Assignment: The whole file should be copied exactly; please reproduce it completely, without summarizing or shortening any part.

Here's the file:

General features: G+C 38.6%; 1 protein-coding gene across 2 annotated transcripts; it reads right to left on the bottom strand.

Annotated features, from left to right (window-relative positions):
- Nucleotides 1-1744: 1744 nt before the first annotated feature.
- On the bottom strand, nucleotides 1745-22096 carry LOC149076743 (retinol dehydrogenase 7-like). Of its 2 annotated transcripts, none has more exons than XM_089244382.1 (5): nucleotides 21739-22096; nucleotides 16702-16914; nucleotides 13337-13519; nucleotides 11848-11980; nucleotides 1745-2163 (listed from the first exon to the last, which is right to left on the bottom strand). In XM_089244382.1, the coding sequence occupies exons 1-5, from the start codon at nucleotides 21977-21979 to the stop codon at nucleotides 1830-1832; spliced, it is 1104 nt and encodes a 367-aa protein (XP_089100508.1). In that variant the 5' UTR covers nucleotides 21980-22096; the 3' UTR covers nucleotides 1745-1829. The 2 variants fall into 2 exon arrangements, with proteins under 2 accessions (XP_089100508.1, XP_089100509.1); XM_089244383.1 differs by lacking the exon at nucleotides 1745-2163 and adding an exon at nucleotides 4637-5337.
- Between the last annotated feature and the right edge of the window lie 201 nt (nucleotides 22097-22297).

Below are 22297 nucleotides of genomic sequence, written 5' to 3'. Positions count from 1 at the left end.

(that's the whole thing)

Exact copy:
General features: G+C 38.6%; 1 protein-coding gene across 2 annotated transcripts; it reads right to left on the bottom strand.

Annotated features, from left to right (window-relative positions):
- Nucleotides 1-1744: 1744 nt before the first annotated feature.
- On the bottom strand, nucleotides 1745-22096 carry LOC149076743 (retinol dehydrogenase 7-like). Of its 2 annotated transcripts, none has more exons than XM_089244382.1 (5): nucleotides 21739-22096; nucleotides 16702-16914; nucleotides 13337-13519; nucleotides 11848-11980; nucleotides 1745-2163 (listed from the first exon to the last, which is right to left on the bottom strand). In XM_089244382.1, the coding sequence occupies exons 1-5, from the start codon at nucleotides 21977-21979 to the stop codon at nucleotides 1830-1832; spliced, it is 1104 nt and encodes a 367-aa protein (XP_089100508.1). In that variant the 5' UTR covers nucleotides 21980-22096; the 3' UTR covers nucleotides 1745-1829. The 2 variants fall into 2 exon arrangements, with proteins under 2 accessions (XP_089100508.1, XP_089100509.1); XM_089244383.1 differs by lacking the exon at nucleotides 1745-2163 and adding an exon at nucleotides 4637-5337.
- Between the last annotated feature and the right edge of the window lie 201 nt (nucleotides 22097-22297).

Below are 22297 nucleotides of genomic sequence, written 5' to 3'. Positions count from 1 at the left end.